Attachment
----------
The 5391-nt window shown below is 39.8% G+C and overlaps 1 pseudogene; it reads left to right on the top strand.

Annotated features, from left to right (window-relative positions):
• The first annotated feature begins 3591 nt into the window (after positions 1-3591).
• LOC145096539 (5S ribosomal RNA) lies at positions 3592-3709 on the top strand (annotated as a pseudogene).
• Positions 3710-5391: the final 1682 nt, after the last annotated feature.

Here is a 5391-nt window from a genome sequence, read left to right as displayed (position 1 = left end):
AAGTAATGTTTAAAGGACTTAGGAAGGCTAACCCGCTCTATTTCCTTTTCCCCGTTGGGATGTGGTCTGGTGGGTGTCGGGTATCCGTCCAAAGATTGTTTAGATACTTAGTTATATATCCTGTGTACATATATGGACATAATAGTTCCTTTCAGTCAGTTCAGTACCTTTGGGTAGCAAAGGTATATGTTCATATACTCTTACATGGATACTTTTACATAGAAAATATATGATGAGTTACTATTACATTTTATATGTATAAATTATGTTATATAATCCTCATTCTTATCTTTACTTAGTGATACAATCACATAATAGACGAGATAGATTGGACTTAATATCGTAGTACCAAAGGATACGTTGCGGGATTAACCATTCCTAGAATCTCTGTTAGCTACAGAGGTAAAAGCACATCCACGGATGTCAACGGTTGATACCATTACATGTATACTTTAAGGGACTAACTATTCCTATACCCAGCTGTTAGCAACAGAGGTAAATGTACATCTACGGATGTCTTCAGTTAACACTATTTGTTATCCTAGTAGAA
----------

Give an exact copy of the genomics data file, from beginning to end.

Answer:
The 5391-nt window shown below is 39.8% G+C and overlaps 1 pseudogene; it reads left to right on the top strand.

Annotated features, from left to right (window-relative positions):
• The first annotated feature begins 3591 nt into the window (after positions 1-3591).
• LOC145096539 (5S ribosomal RNA) lies at positions 3592-3709 on the top strand (annotated as a pseudogene).
• Positions 3710-5391: the final 1682 nt, after the last annotated feature.

Here is a 5391-nt window from a genome sequence, read left to right as displayed (position 1 = left end):
AAGTAATGTTTAAAGGACTTAGGAAGGCTAACCCGCTCTATTTCCTTTTCCCCGTTGGGATGTGGTCTGGTGGGTGTCGGGTATCCGTCCAAAGATTGTTTAGATACTTAGTTATATATCCTGTGTACATATATGGACATAATAGTTCCTTTCAGTCAGTTCAGTACCTTTGGGTAGCAAAGGTATATGTTCATATACTCTTACATGGATACTTTTACATAGAAAATATATGATGAGTTACTATTACATTTTATATGTATAAATTATGTTATATAATCCTCATTCTTATCTTTACTTAGTGATACAATCACATAATAGACGAGATAGATTGGACTTAATATCGTAGTACCAAAGGATACGTTGCGGGATTAACCATTCCTAGAATCTCTGTTAGCTACAGAGGTAAAAGCACATCCACGGATGTCAACGGTTGATACCATTACATGTATACTTTAAGGGACTAACTATTCCTATACCCAGCTGTTAGCAACAGAGGTAAATGTACATCTACGGATGTCTTCAGTTAACACTATTTGTTATCCTAGTAGAA